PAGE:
In contrast, I found Dr. Knights, who testified on the Board's behalf, to be candid, direct and truthful. Moreover, his testimony was compatible with the balance of the evidence. For instance, Dr. Osei-Tutu testified that he had intended to repeat the March PSA test right away to ensure accuracy; this is consistent with Dr. Knights's testimony that Patient A should have been re-tested within six weeks to rule out a false positive. I therefore accept Dr. Knights's testimony concerning the standards of care at issue in this case, including the standard of care for repeating an abnormal PSA test.

In sum, by failing to order the repeat PSA test until October 30, 2003, Dr. Osei-Tutu's conduct fell below the applicable standard of care in 2003 for an average qualified internist.

3. Failing to Review Pertinent Portions of Patient A's Medical Records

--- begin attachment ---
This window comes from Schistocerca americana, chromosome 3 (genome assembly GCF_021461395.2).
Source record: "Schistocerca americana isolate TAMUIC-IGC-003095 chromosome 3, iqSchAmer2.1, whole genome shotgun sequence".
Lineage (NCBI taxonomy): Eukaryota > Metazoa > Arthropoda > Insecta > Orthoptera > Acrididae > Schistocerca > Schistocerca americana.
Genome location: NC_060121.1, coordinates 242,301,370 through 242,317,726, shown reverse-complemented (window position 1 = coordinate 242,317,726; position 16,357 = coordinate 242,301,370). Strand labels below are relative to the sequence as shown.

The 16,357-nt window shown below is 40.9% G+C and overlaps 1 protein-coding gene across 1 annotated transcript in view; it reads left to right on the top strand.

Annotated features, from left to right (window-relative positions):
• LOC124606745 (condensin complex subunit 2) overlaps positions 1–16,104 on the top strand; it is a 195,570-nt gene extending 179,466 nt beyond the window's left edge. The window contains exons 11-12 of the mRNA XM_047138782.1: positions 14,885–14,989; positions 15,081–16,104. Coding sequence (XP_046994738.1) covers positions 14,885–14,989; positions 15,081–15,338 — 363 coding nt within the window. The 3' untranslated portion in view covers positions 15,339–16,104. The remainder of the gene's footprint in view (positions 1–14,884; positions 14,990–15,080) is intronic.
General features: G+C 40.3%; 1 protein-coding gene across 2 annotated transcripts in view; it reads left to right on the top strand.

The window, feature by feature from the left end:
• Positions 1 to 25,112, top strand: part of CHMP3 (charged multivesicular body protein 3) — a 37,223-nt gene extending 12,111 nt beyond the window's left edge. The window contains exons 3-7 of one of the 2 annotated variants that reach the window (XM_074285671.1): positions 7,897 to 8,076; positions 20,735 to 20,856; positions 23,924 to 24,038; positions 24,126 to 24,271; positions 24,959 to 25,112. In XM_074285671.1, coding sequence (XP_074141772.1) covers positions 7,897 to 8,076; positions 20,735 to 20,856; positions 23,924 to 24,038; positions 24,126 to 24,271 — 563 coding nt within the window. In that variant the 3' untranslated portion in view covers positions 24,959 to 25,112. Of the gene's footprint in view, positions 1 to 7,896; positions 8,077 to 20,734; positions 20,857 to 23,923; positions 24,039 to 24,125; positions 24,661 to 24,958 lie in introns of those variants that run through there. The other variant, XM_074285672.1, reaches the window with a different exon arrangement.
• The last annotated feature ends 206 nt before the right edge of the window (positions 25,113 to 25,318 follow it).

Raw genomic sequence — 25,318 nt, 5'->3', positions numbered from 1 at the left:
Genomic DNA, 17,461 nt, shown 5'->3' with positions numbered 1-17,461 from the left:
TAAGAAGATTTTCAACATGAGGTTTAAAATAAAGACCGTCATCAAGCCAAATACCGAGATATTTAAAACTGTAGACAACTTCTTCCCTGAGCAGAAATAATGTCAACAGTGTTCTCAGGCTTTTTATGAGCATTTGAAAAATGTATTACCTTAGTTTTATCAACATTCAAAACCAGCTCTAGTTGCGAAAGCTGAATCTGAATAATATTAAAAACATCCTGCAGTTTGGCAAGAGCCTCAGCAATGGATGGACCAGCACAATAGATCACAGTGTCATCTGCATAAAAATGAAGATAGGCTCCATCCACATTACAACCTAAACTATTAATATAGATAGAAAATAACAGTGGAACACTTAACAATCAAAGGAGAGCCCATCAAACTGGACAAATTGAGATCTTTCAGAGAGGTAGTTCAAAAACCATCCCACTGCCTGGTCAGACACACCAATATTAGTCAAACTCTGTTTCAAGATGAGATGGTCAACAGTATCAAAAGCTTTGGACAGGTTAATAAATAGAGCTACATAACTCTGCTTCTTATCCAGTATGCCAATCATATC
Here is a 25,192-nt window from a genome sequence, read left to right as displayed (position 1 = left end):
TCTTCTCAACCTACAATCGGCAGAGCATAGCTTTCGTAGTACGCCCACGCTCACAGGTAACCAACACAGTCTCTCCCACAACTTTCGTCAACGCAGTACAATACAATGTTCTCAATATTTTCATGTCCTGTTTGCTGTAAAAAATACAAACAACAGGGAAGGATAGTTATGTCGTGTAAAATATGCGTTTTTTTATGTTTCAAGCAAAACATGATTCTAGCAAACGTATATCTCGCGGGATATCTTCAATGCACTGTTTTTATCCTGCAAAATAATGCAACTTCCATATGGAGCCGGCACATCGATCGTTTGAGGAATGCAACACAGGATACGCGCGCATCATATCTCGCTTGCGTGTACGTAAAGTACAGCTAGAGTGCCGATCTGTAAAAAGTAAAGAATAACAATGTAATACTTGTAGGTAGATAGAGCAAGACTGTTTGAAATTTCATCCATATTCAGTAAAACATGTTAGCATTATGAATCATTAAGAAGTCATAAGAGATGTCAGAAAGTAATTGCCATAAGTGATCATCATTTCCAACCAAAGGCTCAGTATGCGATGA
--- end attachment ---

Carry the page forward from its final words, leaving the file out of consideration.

In 2003, the standard of care for the average qualified internist required reviewing the following information as part of every patient visit, including a sick visit: the patient's problem list, active medications, most-recent lab results and most-recent visits with health care providers. When Dr. Osei-Tutu saw Patient A for sick visits on June 11, 2003; June 23, 2003; October 9, 2003; October 10, 2003; and October 21, 2003, he did not review Patient A's problem list, most-recent lab results, current medications or most-recent visits with health care providers. He therefore violated the pertinent standard of care.